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Products > Lomandra hystrix Tropicbelle ['LHCOM'] PP20,759
Lomandra hystrix Tropicbelle ['LHCOM'] PP20,759 - Tropic Belle Mat Rush
Image of Lomandra hystrix Tropicbelle ['LHCOM'] PP20,759
[2nd Image]
Habit and Cultural Information
Category: Grass-like
Family: Asparagaceae (~Liliaceae)
Origin: Australia (Australasia)
Evergreen: Yes
Flower Color: Pale Yellow
Bloomtime: Spring/Summer
Synonyms: [Lomandra longifolia subsp. hystrix]
Parentage: (Lomandra hystrix selection)
Height: 2-3 feet
Width: 2-4 feet
Exposure: Sun or Shade
Summer Dry: Yes
Deer Tolerant: Yes
Irrigation (H2O Info): Low Water Needs
Winter Hardiness: 10-15 F
Lomandra hystrix Tropicbelle ['LHCOM'] PP20,759 (Tropic Belle Mat Rush) A clump-forming grass-like plant that grows with a somewhat rounded form to 2 to 3 feet tall by 3 1/2 feet wide with yellow-green (RHS 146A) colored leaves that are 2 feet long by 1/2 inch wide and are generally a uniform width from base to the tip, which, as is typical in the genus, has a tridentate apex. In spring into summer this plant produces pale greenish-yellow branched inflorescence with spiny bracts and small fragrant flowers - this cultivar has all male flowers. The clumps spread slowly by short (1-inch rhizomes) and it has a large fibrous root structure.

Plant in full sun to moderate shade. It is drought tolerant once established but can also tolerate regular irrigation. Rated by the breeder as hardy to at least 14 F and useful down to USDA Zone 8a. In trials by the breeder this plant has shown potential for shade tolerance with further shade tolerance tests underway and has proven hardy to winter temperatures down to 14 F and has good drought tolerance and post wilt recovery in containers. It does well in sandy soils, but also tolerates heavier clay soils. It has not shown good tolerance to high salt levels and therefore should not be planted in beach plantings or where gray water is used to irrigate.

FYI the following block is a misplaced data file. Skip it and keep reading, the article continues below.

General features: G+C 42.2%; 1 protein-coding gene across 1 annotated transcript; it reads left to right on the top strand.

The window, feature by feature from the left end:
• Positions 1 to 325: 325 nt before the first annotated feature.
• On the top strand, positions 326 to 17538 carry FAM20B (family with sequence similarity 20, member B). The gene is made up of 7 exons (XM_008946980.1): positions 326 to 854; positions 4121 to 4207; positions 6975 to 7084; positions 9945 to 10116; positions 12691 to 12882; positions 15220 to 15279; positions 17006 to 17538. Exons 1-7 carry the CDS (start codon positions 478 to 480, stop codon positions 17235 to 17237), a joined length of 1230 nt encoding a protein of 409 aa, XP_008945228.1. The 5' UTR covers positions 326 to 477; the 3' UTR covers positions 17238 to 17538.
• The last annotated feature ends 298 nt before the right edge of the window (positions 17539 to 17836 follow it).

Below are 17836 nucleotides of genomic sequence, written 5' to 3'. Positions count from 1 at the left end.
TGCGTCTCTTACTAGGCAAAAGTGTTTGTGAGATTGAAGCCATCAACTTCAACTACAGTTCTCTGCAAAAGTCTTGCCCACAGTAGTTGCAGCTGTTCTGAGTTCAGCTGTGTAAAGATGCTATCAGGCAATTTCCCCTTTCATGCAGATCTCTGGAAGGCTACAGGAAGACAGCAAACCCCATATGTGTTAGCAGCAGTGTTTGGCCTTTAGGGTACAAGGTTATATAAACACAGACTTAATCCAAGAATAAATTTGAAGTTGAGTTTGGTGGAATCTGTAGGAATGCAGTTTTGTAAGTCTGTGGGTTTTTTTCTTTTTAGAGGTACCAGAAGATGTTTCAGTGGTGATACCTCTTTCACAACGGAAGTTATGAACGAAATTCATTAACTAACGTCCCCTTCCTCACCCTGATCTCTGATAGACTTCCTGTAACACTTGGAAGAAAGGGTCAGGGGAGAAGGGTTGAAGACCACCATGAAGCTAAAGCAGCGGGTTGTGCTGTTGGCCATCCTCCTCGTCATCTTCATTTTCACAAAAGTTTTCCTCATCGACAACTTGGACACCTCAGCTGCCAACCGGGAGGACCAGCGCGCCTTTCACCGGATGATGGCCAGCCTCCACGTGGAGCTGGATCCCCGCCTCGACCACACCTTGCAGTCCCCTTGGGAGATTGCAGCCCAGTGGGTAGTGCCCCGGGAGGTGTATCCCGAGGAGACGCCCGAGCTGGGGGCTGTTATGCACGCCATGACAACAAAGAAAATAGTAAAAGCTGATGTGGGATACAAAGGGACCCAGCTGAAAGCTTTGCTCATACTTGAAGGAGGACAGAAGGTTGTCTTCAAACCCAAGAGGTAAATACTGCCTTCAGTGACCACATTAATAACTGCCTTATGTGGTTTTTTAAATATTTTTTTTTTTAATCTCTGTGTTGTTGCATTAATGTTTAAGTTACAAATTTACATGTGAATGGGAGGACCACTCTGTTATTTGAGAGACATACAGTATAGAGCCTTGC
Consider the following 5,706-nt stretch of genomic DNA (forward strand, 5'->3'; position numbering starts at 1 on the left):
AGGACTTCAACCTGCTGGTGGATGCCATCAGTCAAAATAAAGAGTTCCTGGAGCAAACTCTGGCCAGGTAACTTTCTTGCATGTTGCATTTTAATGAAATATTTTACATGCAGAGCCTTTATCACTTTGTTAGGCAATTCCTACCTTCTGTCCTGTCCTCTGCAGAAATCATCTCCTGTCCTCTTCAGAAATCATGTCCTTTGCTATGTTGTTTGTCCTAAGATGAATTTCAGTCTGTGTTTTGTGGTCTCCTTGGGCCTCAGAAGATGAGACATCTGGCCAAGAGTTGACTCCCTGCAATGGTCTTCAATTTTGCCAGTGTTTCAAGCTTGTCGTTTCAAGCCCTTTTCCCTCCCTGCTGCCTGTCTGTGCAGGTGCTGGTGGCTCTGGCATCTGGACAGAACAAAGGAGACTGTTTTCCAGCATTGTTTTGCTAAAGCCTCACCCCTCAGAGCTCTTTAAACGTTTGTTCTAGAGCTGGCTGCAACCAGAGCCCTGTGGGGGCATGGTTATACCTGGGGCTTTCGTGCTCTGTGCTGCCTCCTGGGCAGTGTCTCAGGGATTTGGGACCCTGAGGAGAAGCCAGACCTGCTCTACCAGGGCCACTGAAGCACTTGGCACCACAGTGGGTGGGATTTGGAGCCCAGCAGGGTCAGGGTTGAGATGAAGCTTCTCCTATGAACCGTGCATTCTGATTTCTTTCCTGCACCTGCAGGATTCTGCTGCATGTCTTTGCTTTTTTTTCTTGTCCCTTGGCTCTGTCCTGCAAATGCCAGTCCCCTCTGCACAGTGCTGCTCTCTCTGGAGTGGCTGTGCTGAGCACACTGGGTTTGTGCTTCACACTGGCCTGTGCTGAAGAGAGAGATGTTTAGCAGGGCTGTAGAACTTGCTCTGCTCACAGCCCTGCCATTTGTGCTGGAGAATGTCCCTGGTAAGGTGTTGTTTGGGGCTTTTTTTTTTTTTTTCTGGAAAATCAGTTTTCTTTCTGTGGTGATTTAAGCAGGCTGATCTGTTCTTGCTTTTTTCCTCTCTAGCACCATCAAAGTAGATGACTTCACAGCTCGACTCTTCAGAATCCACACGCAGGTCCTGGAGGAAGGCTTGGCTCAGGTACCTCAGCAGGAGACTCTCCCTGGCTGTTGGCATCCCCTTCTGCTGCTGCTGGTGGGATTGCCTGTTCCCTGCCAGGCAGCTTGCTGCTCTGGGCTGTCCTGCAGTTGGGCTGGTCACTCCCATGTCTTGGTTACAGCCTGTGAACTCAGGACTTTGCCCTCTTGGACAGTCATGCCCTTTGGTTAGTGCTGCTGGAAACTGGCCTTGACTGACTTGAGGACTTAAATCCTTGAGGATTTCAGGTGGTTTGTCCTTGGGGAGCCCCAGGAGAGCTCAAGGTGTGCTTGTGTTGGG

Lomandra hystrix 'LHCOM' was first discovered in 2002 in an open pollinated bed of Lomandra hystrix seedlings at a nursery in New South Wales, Australia by Tod Layt of Ozbreed Environmental Turf and Plant Breeding. 200 seedling plants were selected for their smaller shoot and leaf size and from these plants 10 were selected the following year for further trails and evaluation. In late 2004 a single plant was selected as having a narrower leaf width combined with a compact, dense growth habit with a shorter plant height than the parent form as well as a more horizontal basal shoot attitude, which gives this plant the more rounded form. This plant was given the cultivar name 'LHCOM' and the marketing name Tropic Belle. The plant was accepted for Australian Plant Breeders' Rights on May 30, 2006 and has a US Plant Patent Pending.

We first began trialing Tropicbelle in June 2007. It is similar to Lomandra 'Gary's Green', a plant we have grown at our nursery since 1999, but has proven to remain smaller. It was also quite similar but smaller than another Lomandra hystrix selection we trialed that is called Lomandra hystrix Katie Belles [ 'LHBYF' ] - our preference was for this smaller Tropicbelle. Lomandra hystrix grows naturally in Queensland and New South Wales.

The name Lomandra is comes from the Greek words 'loma' meaning "margin" and 'andros' meaning "male" and is in reference to a circular margin on the anthers. The specific epithet 'hystrix' is Greek for "porcupine-like" or "prickly" in reference to the whorled clusters of bristly bracts around the flowers and at the branches of the inflorescence. The genus Lomandra has long been placed with the Australian Grass Trees in the Xanthorrhoaceae or related Dasypogonaceae and more in its own family, the Lomandraceae, or combined with the Cordyline into the Laxmanniaceae, but current treatment is to put it in the subfamily Lomandroideae in the Asparagaceae. Image courtesy of Ozbreed. 

This information about Lomandra hystrix Tropicbelle ['LHCOM'] PP20,759 displayed on this web page is based on research we have conducted in our horticultural library and from reliable online resources. We also will relate observations we have made about it as it grows in our nursery gardens and other gardens visited, as well how our crops have performed in containers in the nursery field. Where appropriate, we will also incorporate comments that we receive from others and we welcome hearing from anyone with additional information, particularly if they can share cultural information that would aid others in growing this plant.